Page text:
Jean Chrysostome Kiyala, SVD
Fr. Jean Chrysostome Kiyala, SVD, was born in Kenge, Republic of the Congo and professed perpetual vows as a Divine Word Missionary in 1999 and was ordained to the priesthood in 2000. He is currently pastor of St. Benedict Catholic Church in Malamulele, South Africa. The country has been devastated by the HIV/AIDS pandemic. Estimates suggest that 5.7 million people (eighteen percent of the adult population) are living with HIV/AIDS. The life expectancy of a child born today is only forty-nine years, compared to seventy-eight years in the United States.
As a missionary, a pastor, and just a human being, I wish I could help every child in South Africa who has lost parents from the HIV/AIDS pandemic. I wish our poor parish could take in, educate, clothe, and feed every child we encounter in our community. I know we cannot, and it breaks my heart. But we are doing what we can.
We have identified 357 children in our parish whom we describe as orphans and vulnerable children. All
of the children have lost their parents from HIV/AIDS. Most of them are now living with grandparents or other relatives, but thirty-six of them are living in “child-headed” families, meaning a non-adult sibling is raising them.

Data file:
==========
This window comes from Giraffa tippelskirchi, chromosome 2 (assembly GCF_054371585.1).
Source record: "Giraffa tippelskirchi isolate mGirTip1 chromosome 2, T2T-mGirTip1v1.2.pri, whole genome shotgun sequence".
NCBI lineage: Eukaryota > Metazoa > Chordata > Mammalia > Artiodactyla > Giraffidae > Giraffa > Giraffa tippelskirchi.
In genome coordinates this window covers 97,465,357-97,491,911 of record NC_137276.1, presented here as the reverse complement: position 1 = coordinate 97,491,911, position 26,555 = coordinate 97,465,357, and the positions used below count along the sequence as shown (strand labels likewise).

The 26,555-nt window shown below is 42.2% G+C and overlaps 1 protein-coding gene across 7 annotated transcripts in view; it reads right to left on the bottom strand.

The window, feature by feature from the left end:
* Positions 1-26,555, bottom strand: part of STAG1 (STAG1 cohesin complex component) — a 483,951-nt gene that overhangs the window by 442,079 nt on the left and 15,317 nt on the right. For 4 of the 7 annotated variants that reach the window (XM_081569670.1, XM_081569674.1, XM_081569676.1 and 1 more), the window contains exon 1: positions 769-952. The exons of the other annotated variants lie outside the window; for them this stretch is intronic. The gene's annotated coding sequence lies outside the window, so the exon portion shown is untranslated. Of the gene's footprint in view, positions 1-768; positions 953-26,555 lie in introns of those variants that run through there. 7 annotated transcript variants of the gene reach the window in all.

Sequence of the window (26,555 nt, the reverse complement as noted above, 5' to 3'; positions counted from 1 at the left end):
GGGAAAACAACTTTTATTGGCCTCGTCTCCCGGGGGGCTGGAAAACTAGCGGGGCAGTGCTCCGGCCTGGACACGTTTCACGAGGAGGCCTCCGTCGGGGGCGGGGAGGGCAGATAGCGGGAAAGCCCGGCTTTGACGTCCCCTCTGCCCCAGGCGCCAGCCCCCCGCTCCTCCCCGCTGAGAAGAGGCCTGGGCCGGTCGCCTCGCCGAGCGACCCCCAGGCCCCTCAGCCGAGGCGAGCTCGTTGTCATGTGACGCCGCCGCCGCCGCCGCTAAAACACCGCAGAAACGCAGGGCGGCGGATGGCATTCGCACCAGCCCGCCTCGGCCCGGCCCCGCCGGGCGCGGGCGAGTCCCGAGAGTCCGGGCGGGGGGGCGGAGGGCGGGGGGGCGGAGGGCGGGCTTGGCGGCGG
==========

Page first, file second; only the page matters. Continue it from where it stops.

Two years ago, we tried to build a residence for the children who were in child-headed families and for the children who were in abusive or unhealthy situations, but our grant request for land was denied. What we can do, however, is provide a day program, an after-school program, and family visitations to provide support, services and, if necessary, intervention.
In many cases, our contact with the children and families can result in additional services through other agencies. For example, the South African Catholic Bishops’ Conference has a program to provide some building materials (e.g. cement, windows, glass, and doors) to households run by children or elderly relatives who are caring for orphaned children. Some limited government assistance is also available.
Our day care and after-school programs provide counseling to help children deal with the traumatizing losses they have experienced. Parishioners provide tutoring for students who have fallen behind in
school and we provide a nutritious meal. We can also help children get school uniforms.
One of our parishioners, Mrs. Agnes Mashila, visits the homes of persons who are living with HIV/AIDS. She assists them with their medications, reports side effects to the local clinic, and looks in on the children who are living in the household.
A team of ten volunteer caregivers does home visits to encourage the children to attend school. The volunteers will help family members fill out paperwork for assistance. These ambassadors of St. Benedict Parish assure everyone they meet that someone cares.
All of us wish we could do more for the hundreds of children who have been robbed of their childhood. We continue to fight the good fight, doing what we can.